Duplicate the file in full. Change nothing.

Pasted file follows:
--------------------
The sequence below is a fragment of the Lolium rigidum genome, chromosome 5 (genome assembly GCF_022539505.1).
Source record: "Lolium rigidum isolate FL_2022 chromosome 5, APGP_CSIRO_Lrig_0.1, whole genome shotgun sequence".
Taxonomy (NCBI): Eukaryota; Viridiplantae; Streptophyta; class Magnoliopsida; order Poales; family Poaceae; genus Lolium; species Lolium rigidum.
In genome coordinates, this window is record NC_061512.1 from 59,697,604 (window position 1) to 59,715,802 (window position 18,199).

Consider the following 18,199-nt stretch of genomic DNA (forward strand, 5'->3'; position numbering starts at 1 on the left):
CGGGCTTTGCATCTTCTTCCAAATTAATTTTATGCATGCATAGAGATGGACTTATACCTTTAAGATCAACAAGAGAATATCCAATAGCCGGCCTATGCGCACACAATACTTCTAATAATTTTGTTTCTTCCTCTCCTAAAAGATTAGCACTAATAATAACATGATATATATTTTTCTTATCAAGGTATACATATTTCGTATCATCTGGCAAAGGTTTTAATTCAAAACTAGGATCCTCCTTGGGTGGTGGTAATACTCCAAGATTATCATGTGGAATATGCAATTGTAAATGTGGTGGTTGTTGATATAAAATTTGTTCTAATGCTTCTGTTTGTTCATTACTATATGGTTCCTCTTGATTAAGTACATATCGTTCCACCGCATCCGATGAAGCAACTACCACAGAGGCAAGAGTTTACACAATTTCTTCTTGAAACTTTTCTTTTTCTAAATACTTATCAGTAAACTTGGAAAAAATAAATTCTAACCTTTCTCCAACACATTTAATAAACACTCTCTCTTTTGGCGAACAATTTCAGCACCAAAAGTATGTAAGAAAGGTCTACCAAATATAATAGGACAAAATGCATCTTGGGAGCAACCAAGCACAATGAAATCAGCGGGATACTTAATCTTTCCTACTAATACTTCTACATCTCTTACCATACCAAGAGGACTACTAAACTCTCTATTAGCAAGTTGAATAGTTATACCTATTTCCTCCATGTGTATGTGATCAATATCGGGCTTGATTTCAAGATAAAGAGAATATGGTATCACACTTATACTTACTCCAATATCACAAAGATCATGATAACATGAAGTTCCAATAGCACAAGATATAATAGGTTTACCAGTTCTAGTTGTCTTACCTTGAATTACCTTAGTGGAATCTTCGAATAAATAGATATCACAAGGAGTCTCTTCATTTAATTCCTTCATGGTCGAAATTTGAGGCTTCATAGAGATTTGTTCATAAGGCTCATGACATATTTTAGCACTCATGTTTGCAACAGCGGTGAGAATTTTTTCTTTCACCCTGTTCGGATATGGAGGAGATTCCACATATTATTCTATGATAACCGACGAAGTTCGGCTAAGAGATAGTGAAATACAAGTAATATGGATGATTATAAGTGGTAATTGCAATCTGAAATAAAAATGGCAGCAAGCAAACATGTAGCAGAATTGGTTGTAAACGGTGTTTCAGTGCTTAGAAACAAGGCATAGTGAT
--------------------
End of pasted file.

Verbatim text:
The sequence below is a fragment of the Lolium rigidum genome, chromosome 5 (genome assembly GCF_022539505.1).
Source record: "Lolium rigidum isolate FL_2022 chromosome 5, APGP_CSIRO_Lrig_0.1, whole genome shotgun sequence".
Taxonomy (NCBI): Eukaryota; Viridiplantae; Streptophyta; class Magnoliopsida; order Poales; family Poaceae; genus Lolium; species Lolium rigidum.
In genome coordinates, this window is record NC_061512.1 from 59,697,604 (window position 1) to 59,715,802 (window position 18,199).

Consider the following 18,199-nt stretch of genomic DNA (forward strand, 5'->3'; position numbering starts at 1 on the left):
CGGGCTTTGCATCTTCTTCCAAATTAATTTTATGCATGCATAGAGATGGACTTATACCTTTAAGATCAACAAGAGAATATCCAATAGCCGGCCTATGCGCACACAATACTTCTAATAATTTTGTTTCTTCCTCTCCTAAAAGATTAGCACTAATAATAACATGATATATATTTTTCTTATCAAGGTATACATATTTCGTATCATCTGGCAAAGGTTTTAATTCAAAACTAGGATCCTCCTTGGGTGGTGGTAATACTCCAAGATTATCATGTGGAATATGCAATTGTAAATGTGGTGGTTGTTGATATAAAATTTGTTCTAATGCTTCTGTTTGTTCATTACTATATGGTTCCTCTTGATTAAGTACATATCGTTCCACCGCATCCGATGAAGCAACTACCACAGAGGCAAGAGTTTACACAATTTCTTCTTGAAACTTTTCTTTTTCTAAATACTTATCAGTAAACTTGGAAAAAATAAATTCTAACCTTTCTCCAACACATTTAATAAACACTCTCTCTTTTGGCGAACAATTTCAGCACCAAAAGTATGTAAGAAAGGTCTACCAAATATAATAGGACAAAATGCATCTTGGGAGCAACCAAGCACAATGAAATCAGCGGGATACTTAATCTTTCCTACTAATACTTCTACATCTCTTACCATACCAAGAGGACTACTAAACTCTCTATTAGCAAGTTGAATAGTTATACCTATTTCCTCCATGTGTATGTGATCAATATCGGGCTTGATTTCAAGATAAAGAGAATATGGTATCACACTTATACTTACTCCAATATCACAAAGATCATGATAACATGAAGTTCCAATAGCACAAGATATAATAGGTTTACCAGTTCTAGTTGTCTTACCTTGAATTACCTTAGTGGAATCTTCGAATAAATAGATATCACAAGGAGTCTCTTCATTTAATTCCTTCATGGTCGAAATTTGAGGCTTCATAGAGATTTGTTCATAAGGCTCATGACATATTTTAGCACTCATGTTTGCAACAGCGGTGAGAATTTTTTCTTTCACCCTGTTCGGATATGGAGGAGATTCCACATATTATTCTATGATAACCGACGAAGTTCGGCTAAGAGATAGTGAAATACAAGTAATATGGATGATTATAAGTGGTAATTGCAATCTGAAATAAAAATGGCAGCAAGCAAACATGTAGCAGAATTGGTTGTAAACGGTGTTTCAGTGCTTAGAAACAAGGCATAGTGAT